Saudi Arabia, Iran Cooperating on CrisesAbdullah Shihri, AP Writer
Riyadh, January 30 - Saudi Arabia and Iran are working together to try to calm the crises in Iraq and Lebanon, the Saudi foreign minister said Tuesday, despite Washington's efforts to isolate Tehran and limit its influence in the Middle East. The mediation is an unusual step by two rivals, Saudi Arabia and Iran, that compete for regional influence.
(Picture left - Shiite men listen to a cleric retelling the story of the killing of Imam Hussein, grandson of Islam's founding Prophet Mohamed, at a Shiite community center in Manama, Bahrain, on Monday, Jan. 29, 2007. Many Shiites from eastern Saudi Arabia and elsewhere in the mostly Sunni Arab Gulf visit Bahrain, the only Shiite-majority country outside Iran and Iraq, for colorful, mournful events marking Ashura that virtually shut down the island. AP Photo/Hasan Jamali)
President Bush has rejected calls that the United States win Iran's help in easing Iraq's bloodshed and resolve the political crisis in Lebanon that erupted into violence last week. Instead, he has vowed to break what he called Iranian support for militants in both countries.
Saudi Arabia's willingness to work with Iran likely indicates the growing alarm in the kingdom's leadership over the two simultaneous crises, which have inflamed Sunni-Shiite tensions throughout the Middle East.
At the same time, Saudi Arabia has given tepid support to a new U.S. strategy in Iraq but has expressed skepticism over whether it will succeed. Besides sending 21,000 additional U.S. troops to Iraq, the new strategy takes a tougher stance on Iran.
Foreign Minister Saud al-Faisal of largely Sunni Saudi Arabia said Tuesday that Iran had apprached his country to "cooperate in averting strife between Sunnis and Shiites in Iraq and Lebanon."
"Saudi Arabia wants only peace in the region," al-Faisal said.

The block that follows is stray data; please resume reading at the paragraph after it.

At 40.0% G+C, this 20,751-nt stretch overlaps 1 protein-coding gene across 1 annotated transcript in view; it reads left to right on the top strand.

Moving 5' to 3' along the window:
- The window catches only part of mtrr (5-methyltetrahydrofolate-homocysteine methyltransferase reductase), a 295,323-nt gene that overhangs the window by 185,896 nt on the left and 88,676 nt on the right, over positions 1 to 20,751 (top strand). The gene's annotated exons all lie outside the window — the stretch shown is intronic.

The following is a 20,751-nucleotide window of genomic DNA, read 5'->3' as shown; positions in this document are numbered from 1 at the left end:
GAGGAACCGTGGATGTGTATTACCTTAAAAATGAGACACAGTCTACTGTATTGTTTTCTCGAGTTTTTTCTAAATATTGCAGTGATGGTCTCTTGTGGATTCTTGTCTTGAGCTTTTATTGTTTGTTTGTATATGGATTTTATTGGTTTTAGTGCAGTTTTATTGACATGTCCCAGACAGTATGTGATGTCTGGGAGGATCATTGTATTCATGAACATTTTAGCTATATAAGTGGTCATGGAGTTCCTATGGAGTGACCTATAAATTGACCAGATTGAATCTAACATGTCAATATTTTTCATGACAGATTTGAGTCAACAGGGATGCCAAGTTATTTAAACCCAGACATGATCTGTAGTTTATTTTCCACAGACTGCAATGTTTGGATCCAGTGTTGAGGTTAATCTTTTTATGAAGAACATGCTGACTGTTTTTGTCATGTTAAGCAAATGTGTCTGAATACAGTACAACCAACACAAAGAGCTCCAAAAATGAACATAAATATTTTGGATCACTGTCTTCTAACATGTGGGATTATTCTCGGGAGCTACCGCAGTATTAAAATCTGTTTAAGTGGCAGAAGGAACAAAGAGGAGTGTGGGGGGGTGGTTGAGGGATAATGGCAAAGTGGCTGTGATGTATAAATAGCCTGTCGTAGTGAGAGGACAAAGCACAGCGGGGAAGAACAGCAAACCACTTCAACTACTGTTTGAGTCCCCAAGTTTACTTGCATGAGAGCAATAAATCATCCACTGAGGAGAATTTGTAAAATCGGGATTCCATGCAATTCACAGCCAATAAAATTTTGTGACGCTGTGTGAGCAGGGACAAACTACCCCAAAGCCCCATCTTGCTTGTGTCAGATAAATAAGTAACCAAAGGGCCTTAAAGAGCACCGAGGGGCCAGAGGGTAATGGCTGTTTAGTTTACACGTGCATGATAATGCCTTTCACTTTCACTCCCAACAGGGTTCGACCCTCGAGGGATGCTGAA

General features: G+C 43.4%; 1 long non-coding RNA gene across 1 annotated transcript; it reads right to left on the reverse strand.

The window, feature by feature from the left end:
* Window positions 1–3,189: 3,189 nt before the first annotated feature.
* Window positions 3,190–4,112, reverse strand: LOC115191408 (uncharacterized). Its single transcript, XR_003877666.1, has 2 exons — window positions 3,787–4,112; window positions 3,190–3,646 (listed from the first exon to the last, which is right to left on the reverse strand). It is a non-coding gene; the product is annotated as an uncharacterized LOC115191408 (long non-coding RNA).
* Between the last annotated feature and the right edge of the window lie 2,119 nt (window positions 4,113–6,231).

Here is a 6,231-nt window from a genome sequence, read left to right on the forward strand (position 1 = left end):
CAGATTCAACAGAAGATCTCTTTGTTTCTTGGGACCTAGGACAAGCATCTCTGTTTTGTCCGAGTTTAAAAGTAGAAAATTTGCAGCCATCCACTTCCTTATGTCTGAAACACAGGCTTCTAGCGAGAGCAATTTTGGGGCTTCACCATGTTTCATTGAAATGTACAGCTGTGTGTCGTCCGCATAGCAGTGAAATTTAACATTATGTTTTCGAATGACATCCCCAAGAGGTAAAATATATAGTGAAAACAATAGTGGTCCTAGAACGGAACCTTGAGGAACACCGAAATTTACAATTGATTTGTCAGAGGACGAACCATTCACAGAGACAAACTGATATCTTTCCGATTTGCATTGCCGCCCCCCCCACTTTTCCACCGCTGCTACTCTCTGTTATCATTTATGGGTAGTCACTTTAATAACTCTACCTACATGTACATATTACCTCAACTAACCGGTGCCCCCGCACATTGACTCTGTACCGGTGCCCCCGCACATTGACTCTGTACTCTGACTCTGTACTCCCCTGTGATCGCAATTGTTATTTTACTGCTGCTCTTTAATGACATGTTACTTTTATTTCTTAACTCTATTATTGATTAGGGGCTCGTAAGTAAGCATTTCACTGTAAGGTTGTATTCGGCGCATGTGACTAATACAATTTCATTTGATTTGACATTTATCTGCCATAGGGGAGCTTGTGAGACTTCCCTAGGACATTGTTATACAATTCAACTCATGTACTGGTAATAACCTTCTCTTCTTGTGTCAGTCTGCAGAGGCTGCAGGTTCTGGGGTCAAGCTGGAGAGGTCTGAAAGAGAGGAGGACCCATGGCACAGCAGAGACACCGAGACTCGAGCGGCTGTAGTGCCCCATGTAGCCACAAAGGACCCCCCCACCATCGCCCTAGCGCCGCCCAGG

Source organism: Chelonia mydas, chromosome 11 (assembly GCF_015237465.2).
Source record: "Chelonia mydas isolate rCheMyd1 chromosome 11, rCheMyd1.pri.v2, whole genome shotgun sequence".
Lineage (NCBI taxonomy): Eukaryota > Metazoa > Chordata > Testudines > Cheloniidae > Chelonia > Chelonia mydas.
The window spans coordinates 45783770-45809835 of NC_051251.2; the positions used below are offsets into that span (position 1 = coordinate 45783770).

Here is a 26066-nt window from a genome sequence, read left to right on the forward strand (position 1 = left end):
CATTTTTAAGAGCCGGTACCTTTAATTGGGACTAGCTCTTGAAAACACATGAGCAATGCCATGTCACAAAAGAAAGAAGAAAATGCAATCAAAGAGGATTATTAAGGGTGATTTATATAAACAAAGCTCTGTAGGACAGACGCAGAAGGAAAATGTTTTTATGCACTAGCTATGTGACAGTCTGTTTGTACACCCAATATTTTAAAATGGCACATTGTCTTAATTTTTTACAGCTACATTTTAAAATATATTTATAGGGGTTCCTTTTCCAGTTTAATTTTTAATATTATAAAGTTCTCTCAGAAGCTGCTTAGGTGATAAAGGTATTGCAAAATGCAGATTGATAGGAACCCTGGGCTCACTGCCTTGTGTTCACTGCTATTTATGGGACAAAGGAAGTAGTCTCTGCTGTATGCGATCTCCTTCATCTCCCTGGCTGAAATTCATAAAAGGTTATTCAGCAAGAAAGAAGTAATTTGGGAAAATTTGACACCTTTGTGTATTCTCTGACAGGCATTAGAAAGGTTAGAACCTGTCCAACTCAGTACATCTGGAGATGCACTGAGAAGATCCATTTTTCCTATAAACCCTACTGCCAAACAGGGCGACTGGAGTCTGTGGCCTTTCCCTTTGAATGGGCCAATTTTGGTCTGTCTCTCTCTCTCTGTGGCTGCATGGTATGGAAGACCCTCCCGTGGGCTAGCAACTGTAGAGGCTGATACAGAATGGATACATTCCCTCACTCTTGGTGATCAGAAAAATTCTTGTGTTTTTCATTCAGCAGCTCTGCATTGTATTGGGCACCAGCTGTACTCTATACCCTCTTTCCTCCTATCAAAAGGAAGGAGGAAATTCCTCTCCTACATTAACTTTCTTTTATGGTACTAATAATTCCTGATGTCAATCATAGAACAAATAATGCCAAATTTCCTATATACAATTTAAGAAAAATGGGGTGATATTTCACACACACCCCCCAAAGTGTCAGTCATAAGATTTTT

A Saudi envoy is in Iran, which is majority Shiite, studying all the efforts being exerted to calm the situation and defuse the crises in Iraq and Lebanon" and "exploring what Iran can contribute," he said.
The Shiite Muslim Hezbollah — which Iran is believed to support with money and weapons — has been waging a campaign of street protests for the past two months in an attempt to bring down the Western-backed government of Lebanese Prime Minister Fuad Saniora. Last week, the protests erupted into clashes between supporters of the two sides that raised fears in Lebanon and across the Middle East that the country could explode into a sectarian civil war between its Shiites and Sunnis.
Saudi Arabia has close ties to Sunni politicians in the government's ruling coalition and has strongly backed Saniora.
Hezbollah has demanded a new national unity government that would give it and its allies more than a third of the Cabinet seats, enabling them to veto major decisions. Weeks of talks between the government and opposition have stalemated.
In Iraq, Iran is believed to back Shiite militias that have been blamed in killings of Sunni Arabs and it has close ties to Shiite parties that dominate the government. Saudi Arabia has strong tribal links to Iraq's Sunni Arab minority. AP
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